Anyone who has priced gas grills knows that there is a significant price step up between those that have a temperature gauge (man talk for thermometer) and those that don't. Having the gauge makes it a lot easier to cook items that require more grilling time and more specific temperatures than burgers and dogs. It can also facilitate the use of the grill instead of the oven in hot summer months. What they don't want you to know is that for $8 and about 10 minutes of your time you can upgrade any grill.
I bought my grill about four years ago at Big Lots! for about $60. The after three years, the burner was rusted out and it was in pretty bad shape. I was ready to drop a few hundred on a new one, but then I decided for much less money and a little work I could get it into full working order. I replaced the burner (which I should have made an instructable for, but didn't think to until later) and stained the wood parts. After I replaced the lava rocks it was time to take it up to the next level; making it better than it was when I bought it. That is where installing the Temperature Gauge comes in.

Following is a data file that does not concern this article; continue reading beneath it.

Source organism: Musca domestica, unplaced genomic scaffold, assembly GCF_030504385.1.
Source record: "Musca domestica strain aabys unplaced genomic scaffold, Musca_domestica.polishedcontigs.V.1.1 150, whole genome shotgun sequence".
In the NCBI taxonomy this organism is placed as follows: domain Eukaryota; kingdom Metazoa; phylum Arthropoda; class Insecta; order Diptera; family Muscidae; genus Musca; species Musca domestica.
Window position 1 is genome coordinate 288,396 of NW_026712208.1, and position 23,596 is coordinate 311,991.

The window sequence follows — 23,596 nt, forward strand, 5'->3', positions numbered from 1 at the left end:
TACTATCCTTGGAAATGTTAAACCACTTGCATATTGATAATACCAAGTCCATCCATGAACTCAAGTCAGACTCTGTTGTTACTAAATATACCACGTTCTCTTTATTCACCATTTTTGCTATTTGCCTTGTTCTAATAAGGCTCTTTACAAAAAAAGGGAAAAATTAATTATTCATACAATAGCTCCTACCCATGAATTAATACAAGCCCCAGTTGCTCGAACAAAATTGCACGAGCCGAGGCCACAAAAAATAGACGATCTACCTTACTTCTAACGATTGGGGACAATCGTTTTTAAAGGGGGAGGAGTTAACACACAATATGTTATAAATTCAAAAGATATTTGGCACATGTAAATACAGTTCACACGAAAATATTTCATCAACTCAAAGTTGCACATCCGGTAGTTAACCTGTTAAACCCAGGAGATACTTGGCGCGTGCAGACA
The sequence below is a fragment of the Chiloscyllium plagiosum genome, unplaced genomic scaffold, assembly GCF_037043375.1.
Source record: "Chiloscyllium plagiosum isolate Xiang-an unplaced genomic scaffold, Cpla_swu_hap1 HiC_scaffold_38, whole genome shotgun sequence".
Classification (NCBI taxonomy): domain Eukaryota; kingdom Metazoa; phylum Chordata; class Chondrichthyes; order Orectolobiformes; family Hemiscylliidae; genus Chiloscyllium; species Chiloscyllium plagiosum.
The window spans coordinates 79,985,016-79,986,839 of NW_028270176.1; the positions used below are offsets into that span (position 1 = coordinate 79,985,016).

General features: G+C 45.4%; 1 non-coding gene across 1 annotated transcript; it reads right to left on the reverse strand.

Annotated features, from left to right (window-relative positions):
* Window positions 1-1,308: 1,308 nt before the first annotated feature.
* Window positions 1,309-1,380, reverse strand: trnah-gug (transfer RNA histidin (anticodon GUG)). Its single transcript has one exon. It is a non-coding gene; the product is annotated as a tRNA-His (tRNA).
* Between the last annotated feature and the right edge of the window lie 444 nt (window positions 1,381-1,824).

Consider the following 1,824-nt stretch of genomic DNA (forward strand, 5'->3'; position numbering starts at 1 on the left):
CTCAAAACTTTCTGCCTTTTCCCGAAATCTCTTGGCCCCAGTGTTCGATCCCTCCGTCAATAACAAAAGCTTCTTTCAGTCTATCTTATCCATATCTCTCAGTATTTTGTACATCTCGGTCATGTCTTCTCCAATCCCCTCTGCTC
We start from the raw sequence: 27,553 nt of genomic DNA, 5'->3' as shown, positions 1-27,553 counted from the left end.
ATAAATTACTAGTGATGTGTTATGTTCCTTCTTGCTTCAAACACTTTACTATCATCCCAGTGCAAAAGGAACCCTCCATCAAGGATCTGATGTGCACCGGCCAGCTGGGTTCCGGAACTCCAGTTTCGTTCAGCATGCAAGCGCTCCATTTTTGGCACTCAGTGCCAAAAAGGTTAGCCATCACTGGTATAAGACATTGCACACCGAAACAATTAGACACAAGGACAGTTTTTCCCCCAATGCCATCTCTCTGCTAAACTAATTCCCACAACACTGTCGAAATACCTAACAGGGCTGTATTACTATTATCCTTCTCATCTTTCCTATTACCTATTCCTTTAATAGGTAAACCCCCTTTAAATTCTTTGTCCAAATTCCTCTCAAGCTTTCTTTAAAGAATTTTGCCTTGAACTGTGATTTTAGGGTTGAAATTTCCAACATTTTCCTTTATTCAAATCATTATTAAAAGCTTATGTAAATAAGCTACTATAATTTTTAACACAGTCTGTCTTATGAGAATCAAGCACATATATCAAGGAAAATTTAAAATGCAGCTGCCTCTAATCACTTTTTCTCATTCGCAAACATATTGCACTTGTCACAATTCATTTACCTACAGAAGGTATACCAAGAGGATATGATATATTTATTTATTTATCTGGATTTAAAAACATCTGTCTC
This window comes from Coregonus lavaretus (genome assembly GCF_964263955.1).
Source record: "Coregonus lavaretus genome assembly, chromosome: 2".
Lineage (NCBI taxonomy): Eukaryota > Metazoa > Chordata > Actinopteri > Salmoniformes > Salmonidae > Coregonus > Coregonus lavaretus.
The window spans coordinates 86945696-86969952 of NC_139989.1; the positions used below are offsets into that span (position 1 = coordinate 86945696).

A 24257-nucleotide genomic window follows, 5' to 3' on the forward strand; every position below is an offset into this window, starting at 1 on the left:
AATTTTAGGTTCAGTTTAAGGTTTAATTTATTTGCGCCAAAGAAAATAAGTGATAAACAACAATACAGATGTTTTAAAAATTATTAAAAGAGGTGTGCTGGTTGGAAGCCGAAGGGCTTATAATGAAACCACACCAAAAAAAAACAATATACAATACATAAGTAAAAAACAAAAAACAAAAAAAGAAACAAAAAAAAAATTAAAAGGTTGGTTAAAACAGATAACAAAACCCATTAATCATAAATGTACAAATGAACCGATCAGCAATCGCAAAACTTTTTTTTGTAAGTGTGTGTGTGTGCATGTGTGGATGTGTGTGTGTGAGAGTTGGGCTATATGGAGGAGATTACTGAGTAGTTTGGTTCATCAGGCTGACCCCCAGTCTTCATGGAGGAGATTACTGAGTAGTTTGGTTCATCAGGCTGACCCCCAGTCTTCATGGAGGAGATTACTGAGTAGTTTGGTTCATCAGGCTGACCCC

Step 1: Materials Needed
For this project you will need:
· Gas Grill
Temperature gauge (available for $8 at hardware stores where grills are sold)
· 5/16” drill bit (capable of drilling through metal)
· Tape measure
· Nail (to punch guide)
Step 2: Take Measurements
Measure the gauge and the surface of the of the grill lid to determine where to punch the guide. I decided to center mine, but you could put it anywhere.
Step 3: Drill Hole
This step is pretty self explanatory. Use the guide you punched with the nail to drill your hole for the gauge.
Step 4: Install the Gauge
The back of the gauge is threaded with a wingnut to hold it in place. Remove the wingnut, stick the threads through the hole, and tighten the wingnut on the inside of the grill lid.
Step 5: Enjoy
Now that you have installed a temperature gauge it is time to enjoy it. I decided to celebrate by cooking a Tri-tip, which requires a constant temperature of between 400 and 450 degrees Fahrenheit.